Inverse psoriasis occurs in areas of folded skin

Doctor and patient discussing treatments

Dear Doctors: I have been diagnosed with inverse psoriasis in the area of my groin. My dermatologist has prescribed clobetasol propionate ointment to be used twice a day. The skin in that area bleeds easily, and physical contact is painful. Please explain this condition and if there is a cure.


Dear Reader: Inverse psoriasis is a variant of psoriasis, a chronic inflammatory skin condition. Symptoms include a raised and itchy rash and scaling, flaking and thickening of the skin. For those with a lighter skin tone, areas of psoriasis typically appear reddish pink. In people with a darker complexion, affected areas appear brown or a purplish brown. Psoriasis can also affect the nails, and it can cause pain in the joints.

Although the causes of the disease are not fully understood, it is linked to a malfunction in the immune system. Genetic inheritance plays a role, as well. Up to 40% of people living with psoriasis have a close relative with the disease.

Psoriasis is categorized into several different types, each of which presents in different areas of the body, and with slightly different symptoms. Among these is inverse psoriasis, also referred to as flexural psoriasis, which is your diagnosis.

Inverse psoriasis arises in areas where the skin folds and creases, such as the groin, genitals, thighs, armpits and beneath the breasts. When the opposing surfaces rub together, friction leads to inflammation. And because perspiration lingers in these enclosed areas, ongoing moisture leaves skin susceptible to damage, such as cracking and splitting. There is also an increased risk of infection.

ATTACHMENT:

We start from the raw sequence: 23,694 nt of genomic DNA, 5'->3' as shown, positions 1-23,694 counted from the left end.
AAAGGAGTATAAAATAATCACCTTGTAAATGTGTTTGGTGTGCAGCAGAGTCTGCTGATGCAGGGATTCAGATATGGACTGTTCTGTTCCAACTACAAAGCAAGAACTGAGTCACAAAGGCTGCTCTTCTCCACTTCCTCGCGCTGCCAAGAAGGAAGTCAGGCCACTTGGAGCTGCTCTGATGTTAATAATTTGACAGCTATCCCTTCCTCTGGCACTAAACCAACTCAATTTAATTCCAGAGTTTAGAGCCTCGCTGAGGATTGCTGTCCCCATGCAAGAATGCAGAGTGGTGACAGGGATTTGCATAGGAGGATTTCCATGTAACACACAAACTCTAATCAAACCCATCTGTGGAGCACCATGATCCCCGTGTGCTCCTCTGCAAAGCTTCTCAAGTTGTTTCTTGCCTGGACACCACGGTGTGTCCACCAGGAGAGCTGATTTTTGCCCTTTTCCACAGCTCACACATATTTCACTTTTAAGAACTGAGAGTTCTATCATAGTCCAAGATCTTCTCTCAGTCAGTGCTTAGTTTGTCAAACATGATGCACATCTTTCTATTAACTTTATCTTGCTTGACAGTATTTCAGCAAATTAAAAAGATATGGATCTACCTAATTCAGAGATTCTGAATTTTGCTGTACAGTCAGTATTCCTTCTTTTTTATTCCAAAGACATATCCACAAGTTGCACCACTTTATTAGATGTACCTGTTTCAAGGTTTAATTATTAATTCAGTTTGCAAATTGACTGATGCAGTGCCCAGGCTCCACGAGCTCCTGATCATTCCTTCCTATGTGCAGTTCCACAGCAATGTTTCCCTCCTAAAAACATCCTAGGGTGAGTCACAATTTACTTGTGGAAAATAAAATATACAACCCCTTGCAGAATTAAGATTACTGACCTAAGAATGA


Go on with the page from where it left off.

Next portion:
The use of clobetasol propionate in topical applications, such as the ointment that your doctor has prescribed, is a common approach to managing skin inflammation. It's a powerful corticosteroid that works by blunting the body's inappropriate immune response. The drug is often used in managing the symptoms of psoriasis, as well as in cases of eczema and various types of dermatitis.

While clobetasol propionate is useful for easing itch and inflammation, potential side effects of the medication make it suitable only for short-term and restricted use. These can include skin reactions such as burning, flushing and oozing. It can also cause the skin to become thin, fragile and even more prone to damage. And because it is a steroid and is absorbed into the body through the skin, it can interact with other medications.

Unfortunately, there is no cure for psoriasis at this time. However, additional treatment options are available. These include a new class of oral medications that mediate immune response and can be helpful in certain cases. Phototherapy, which uses various wavelengths of light to disrupt localized immune response, may also be an option. This requires several treatments per week to become effective, and it often needs to be repeated. Talk to your doctor about the problems you're having, and ask if any of these treatments might be an option for you. Also review with your doctor the guidelines for the ointment you are using.

Meanwhile, behavioral changes, including using fragrance-free soap, wearing loose-fitting garments and keeping the area clean and dry are important.

(Send your questions to [email protected], or write: Ask the Doctors, c/o UCLA Health Sciences Media Relations, 10960 Wilshire Blvd., Suite 1955, Los Angeles, CA, 90024. Owing to the volume of mail, personal replies cannot be provided.)

Take the Next Step

Learn more about UCLA Health's Dermatology and schedule an appointment.